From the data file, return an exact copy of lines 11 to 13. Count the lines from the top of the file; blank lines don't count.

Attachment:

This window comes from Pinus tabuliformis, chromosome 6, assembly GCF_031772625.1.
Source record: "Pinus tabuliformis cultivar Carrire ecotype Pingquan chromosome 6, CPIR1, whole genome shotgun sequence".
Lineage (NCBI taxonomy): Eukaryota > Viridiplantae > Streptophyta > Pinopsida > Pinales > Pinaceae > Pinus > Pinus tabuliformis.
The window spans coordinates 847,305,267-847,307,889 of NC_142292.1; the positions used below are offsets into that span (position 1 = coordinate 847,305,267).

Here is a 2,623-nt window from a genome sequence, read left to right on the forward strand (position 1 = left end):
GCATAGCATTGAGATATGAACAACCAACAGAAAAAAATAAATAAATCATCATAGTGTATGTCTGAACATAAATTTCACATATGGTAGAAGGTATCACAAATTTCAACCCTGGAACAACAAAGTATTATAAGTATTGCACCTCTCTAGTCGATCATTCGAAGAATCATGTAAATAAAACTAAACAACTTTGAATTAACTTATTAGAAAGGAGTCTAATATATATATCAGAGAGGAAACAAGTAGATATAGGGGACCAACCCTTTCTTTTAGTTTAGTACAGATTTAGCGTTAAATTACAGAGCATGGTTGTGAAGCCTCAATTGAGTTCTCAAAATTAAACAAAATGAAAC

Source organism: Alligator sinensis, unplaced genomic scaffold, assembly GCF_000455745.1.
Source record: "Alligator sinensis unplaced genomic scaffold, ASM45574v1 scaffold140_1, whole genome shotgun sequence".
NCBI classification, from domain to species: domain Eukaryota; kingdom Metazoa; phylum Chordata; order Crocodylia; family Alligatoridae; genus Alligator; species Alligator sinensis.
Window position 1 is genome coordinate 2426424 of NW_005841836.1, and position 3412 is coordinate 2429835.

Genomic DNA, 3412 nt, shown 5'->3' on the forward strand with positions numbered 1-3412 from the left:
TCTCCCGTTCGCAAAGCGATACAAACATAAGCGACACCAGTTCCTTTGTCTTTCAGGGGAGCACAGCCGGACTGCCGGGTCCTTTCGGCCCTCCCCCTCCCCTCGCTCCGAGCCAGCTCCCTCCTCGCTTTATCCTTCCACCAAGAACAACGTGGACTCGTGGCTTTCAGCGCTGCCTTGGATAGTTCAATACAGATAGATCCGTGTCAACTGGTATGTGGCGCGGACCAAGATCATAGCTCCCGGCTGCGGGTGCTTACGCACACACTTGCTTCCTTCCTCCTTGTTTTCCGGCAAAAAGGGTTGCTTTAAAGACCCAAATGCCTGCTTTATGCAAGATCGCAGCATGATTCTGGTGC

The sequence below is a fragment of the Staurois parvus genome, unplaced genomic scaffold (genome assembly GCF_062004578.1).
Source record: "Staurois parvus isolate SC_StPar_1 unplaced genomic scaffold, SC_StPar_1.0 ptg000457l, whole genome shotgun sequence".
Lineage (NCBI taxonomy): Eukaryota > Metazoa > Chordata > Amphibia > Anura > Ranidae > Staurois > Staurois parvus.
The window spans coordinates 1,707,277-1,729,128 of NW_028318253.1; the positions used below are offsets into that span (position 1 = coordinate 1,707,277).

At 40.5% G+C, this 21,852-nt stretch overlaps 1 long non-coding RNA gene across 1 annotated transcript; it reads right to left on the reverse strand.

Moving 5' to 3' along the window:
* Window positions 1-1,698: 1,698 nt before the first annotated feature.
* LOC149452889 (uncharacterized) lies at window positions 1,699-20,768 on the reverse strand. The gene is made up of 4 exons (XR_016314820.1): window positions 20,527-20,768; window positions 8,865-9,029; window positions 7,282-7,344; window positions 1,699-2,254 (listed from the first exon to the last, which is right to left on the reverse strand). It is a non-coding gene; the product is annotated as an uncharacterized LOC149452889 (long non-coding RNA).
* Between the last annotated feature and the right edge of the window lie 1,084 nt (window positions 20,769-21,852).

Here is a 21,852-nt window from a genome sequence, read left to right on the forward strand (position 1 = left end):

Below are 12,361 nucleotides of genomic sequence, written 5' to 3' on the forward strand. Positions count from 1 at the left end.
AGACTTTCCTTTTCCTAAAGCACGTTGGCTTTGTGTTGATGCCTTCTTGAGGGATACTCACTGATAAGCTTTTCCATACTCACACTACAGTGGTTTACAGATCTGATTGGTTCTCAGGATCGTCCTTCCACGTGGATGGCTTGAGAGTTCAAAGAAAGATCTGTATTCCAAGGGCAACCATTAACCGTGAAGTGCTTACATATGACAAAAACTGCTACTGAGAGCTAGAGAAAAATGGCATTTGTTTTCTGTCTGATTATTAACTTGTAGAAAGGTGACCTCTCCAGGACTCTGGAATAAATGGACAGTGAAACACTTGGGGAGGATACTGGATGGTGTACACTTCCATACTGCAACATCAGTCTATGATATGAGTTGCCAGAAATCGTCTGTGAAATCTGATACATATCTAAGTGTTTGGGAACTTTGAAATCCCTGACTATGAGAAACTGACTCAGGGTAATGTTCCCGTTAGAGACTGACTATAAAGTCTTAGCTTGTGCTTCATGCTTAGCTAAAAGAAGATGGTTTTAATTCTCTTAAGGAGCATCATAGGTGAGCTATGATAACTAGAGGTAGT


Genomic DNA, 3412 nt, shown 5'->3' on the forward strand with positions numbered 1-3412 from the left:
TCTCCCGTTCGCAAAGCGATACAAACATAAGCGACACCAGTTCCTTTGTCTTTCAGGGGAGCACAGCCGGACTGCCGGGTCCTTTCGGCCCTCCCCCTCCCCTCGCTCCGAGCCAGCTCCCTCCTCGCTTTATCCTTCCACCAAGAACAACGTGGACTCGTGGCTTTCAGCGCTGCCTTGGATAGTTCAATACAGATAGATCCGTGTCAACTGGTATGTGGCGCGGACCAAGATCATAGCTCCCGGCTGCGGGTGCTTACGCACACACTTGCTTCCTTCCTCCTTGTTTTCCGGCAAAAAGGGTTGCTTTAAAGACCCAAATGCCTGCTTTATGCAAGATCGCAGCATGATTCTGGTGC

The sequence below is a fragment of the Staurois parvus genome, unplaced genomic scaffold (genome assembly GCF_062004578.1).